Sensing Energy at Cardiff Stemettes Event
Last month, members of the Energy Biographies/FLEXIS team attended an event organised by Stemettes aimed at encouraging young women to think about careers in STEM subjects (Science, Technology, Engineering and Mathematics). At the event we exhibited some of the materials from our ‘A Sense of Energy’ exhibition with the aim of showing attendees that technical issues surrounding energy and sustainability can also be addressed from a social science and creative arts perspective. These are issues that continue to be at the forefront of our thinking now that we are working as part of a large interdisciplinary network, FLEXIS. The event provided a great opportunity to re-use some of our fantastic interactive exhibits, which we hope to do more of in future.
Pictures from the event are available here and a short film about the event was made by BBC news
FLEXIS at the Policy Forum for Wales
by Chris Groves, 18 July 2016
Professor Nick Pidgeon attended the Policy Forum For Wales Seminar, ‘Realising Wales’ Energy Potential’, held in the Park Inn hotel in Cardiff on 14th July 2016. Delegates discussed recent EU and Welsh Government investments in energy research in Wales, the practical near-term prospects for progress with new technologies in fields of energy storage and energy efficiency, as well as the future for marine energy including the tidal lagoon at Swansea Bay and alternative marine energy projects in Pembrokeshire and Anglesey.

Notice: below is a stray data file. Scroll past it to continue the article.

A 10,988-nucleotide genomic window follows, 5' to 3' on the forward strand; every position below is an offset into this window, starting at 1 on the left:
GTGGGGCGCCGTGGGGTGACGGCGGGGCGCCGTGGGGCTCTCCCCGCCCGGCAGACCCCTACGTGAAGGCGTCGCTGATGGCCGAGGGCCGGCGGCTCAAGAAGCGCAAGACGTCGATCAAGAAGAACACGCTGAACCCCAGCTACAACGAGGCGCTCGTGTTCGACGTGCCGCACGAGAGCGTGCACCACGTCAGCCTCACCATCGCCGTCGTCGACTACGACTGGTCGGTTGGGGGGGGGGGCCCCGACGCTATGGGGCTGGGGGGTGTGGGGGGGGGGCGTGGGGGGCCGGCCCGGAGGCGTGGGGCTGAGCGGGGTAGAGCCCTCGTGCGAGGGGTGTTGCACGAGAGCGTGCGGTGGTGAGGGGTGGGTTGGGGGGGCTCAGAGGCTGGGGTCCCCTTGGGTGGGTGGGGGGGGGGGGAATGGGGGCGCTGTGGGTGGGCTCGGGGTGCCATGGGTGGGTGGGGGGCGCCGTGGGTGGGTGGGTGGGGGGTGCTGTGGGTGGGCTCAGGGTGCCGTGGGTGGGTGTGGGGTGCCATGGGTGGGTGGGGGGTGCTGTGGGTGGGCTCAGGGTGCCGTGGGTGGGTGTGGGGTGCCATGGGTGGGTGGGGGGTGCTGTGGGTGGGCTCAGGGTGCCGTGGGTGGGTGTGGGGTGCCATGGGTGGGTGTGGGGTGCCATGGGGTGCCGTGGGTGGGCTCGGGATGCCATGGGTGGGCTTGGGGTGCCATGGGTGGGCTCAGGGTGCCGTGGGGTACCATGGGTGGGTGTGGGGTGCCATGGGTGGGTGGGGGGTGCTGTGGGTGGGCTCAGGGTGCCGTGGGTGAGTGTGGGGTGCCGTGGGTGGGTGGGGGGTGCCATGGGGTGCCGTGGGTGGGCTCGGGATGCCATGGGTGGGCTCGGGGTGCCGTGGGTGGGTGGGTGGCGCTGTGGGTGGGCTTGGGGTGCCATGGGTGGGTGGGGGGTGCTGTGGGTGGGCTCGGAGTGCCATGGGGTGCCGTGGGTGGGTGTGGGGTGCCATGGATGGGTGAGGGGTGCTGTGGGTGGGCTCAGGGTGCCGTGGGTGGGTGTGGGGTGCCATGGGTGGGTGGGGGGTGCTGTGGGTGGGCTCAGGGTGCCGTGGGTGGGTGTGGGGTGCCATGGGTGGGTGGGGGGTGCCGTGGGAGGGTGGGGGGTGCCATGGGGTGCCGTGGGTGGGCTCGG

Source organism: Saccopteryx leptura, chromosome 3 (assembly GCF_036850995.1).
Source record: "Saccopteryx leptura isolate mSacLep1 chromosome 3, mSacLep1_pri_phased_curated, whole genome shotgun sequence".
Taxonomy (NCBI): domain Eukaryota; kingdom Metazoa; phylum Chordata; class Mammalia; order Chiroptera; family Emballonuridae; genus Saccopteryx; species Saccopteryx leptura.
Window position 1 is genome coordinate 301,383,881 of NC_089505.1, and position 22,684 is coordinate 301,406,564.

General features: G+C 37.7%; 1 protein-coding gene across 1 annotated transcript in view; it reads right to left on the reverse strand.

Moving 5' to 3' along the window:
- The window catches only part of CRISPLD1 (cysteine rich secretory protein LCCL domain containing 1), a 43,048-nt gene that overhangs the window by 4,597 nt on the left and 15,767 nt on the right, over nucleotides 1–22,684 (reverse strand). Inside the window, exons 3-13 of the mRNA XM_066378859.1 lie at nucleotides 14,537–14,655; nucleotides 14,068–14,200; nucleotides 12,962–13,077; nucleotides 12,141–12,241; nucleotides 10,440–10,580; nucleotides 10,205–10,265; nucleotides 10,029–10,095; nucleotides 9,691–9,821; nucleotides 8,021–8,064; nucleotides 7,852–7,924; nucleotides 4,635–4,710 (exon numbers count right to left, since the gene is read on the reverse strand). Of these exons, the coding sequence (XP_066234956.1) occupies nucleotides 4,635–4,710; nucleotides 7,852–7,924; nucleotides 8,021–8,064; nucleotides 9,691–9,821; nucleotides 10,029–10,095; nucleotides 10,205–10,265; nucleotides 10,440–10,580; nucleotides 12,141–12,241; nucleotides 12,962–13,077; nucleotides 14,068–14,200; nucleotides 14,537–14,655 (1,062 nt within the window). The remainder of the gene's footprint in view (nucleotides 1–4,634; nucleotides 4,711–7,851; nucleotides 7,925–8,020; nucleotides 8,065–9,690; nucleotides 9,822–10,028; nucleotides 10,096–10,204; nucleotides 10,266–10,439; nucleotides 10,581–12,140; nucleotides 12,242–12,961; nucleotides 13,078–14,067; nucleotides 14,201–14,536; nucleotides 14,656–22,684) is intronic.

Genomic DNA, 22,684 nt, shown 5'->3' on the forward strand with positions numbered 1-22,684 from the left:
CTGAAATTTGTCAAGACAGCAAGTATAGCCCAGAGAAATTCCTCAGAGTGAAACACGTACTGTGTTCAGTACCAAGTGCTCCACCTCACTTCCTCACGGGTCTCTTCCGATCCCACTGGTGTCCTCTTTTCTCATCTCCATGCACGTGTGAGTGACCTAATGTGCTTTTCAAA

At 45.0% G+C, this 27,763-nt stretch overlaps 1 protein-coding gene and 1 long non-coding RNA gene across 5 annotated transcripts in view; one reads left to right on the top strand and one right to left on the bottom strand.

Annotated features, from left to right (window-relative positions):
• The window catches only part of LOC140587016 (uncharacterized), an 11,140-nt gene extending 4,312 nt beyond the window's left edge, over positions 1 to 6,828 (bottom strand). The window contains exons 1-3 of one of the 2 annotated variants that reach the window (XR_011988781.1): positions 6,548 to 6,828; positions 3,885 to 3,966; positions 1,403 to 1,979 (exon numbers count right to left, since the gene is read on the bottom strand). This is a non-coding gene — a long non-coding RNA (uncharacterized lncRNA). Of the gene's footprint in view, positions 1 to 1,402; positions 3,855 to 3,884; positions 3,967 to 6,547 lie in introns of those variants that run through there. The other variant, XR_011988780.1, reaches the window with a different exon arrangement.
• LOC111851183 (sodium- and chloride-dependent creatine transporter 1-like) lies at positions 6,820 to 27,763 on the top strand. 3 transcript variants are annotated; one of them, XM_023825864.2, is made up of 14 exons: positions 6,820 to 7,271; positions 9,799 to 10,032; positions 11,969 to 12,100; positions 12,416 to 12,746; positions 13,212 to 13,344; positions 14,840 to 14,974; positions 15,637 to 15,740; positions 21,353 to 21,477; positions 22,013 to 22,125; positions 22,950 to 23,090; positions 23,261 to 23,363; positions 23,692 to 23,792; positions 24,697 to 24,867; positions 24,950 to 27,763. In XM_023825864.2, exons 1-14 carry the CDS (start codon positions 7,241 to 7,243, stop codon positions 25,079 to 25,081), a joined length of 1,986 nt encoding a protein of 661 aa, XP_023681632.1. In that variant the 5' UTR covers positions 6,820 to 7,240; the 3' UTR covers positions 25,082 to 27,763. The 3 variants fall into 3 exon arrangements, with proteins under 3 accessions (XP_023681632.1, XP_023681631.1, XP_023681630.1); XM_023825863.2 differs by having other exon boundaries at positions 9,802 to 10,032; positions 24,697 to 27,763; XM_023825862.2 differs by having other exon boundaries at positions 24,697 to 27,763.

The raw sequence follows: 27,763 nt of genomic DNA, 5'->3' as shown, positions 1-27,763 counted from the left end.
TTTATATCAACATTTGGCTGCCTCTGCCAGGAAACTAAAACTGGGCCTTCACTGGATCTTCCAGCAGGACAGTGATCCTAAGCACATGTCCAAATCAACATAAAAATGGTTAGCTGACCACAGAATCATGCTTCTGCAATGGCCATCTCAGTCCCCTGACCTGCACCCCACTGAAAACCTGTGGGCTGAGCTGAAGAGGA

Also central to discussions was Wales as a destination for inward investment in energy, the potential for building major wind, solar, nuclear and gas infrastructure in Wales and the next steps for delivery. Sessions also examined how to encourage further community renewable projects and overcoming the challenges such projects pose for the grid. All these topics are central to the work programmes of the FLEXIS project, and Prof. Pidgeon described to attendees how it will tackle these challenges, and how social science work on FLEXIS will build on the Energy Biographies project.
From Energy Biographies to Flexible Energy Systems
by Chris Groves, 19 May 2016
The Energy Biographies team are now working as part of the FLEXIS project, which is part of the new Energy Systems Research Institute at Cardiff University. This project brings together academics from Cardiff, Swansea and the University of South Wales, and benefits from expertise in engineering, architecture, geography and social science.
How we all use energy is likely to change in coming years, against the background of the ‘energy trilemma’ – the need to provide secure access to energy for all, to keep it affordable, and last but certainly not least, to decarbonise the energy system. But introducing new renewable sources of energy has big implications, which will require new innovations in energy storage and in the infrastructure through which energy is distributed. In turn, these have potentially significant social impacts in terms of their benefits, where they are sited, and how they are paid for.
· Will we see an upsurge in community ownership of energy infrastructure?
· Will tidal lagoons or other sources of hydropower play a big role?
· Will heating be provided to whole communities by waste heat from hospitals or factories, or from geothermal sources, such as minewater?